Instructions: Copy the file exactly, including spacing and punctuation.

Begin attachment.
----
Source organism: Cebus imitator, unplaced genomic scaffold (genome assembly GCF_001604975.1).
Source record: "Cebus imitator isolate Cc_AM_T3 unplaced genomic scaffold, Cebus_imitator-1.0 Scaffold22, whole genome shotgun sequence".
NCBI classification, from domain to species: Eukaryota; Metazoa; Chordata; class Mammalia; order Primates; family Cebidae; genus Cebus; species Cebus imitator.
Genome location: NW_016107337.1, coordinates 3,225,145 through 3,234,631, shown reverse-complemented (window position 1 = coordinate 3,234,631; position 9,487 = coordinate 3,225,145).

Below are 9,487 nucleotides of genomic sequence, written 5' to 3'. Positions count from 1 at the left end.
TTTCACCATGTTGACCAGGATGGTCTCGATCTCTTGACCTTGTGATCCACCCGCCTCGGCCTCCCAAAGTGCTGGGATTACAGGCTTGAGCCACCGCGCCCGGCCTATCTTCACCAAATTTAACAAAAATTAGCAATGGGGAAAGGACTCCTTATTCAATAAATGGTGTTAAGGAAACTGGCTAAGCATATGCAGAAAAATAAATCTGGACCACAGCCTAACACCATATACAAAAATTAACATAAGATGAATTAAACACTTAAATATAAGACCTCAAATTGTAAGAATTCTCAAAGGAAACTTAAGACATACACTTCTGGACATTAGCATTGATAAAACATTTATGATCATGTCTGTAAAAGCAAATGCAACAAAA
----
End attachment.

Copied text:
Source organism: Cebus imitator, unplaced genomic scaffold (genome assembly GCF_001604975.1).
Source record: "Cebus imitator isolate Cc_AM_T3 unplaced genomic scaffold, Cebus_imitator-1.0 Scaffold22, whole genome shotgun sequence".
NCBI classification, from domain to species: Eukaryota; Metazoa; Chordata; class Mammalia; order Primates; family Cebidae; genus Cebus; species Cebus imitator.
Genome location: NW_016107337.1, coordinates 3,225,145 through 3,234,631, shown reverse-complemented (window position 1 = coordinate 3,234,631; position 9,487 = coordinate 3,225,145).

Below are 9,487 nucleotides of genomic sequence, written 5' to 3'. Positions count from 1 at the left end.
TTTCACCATGTTGACCAGGATGGTCTCGATCTCTTGACCTTGTGATCCACCCGCCTCGGCCTCCCAAAGTGCTGGGATTACAGGCTTGAGCCACCGCGCCCGGCCTATCTTCACCAAATTTAACAAAAATTAGCAATGGGGAAAGGACTCCTTATTCAATAAATGGTGTTAAGGAAACTGGCTAAGCATATGCAGAAAAATAAATCTGGACCACAGCCTAACACCATATACAAAAATTAACATAAGATGAATTAAACACTTAAATATAAGACCTCAAATTGTAAGAATTCTCAAAGGAAACTTAAGACATACACTTCTGGACATTAGCATTGATAAAACATTTATGATCATGTCTGTAAAAGCAAATGCAACAAAA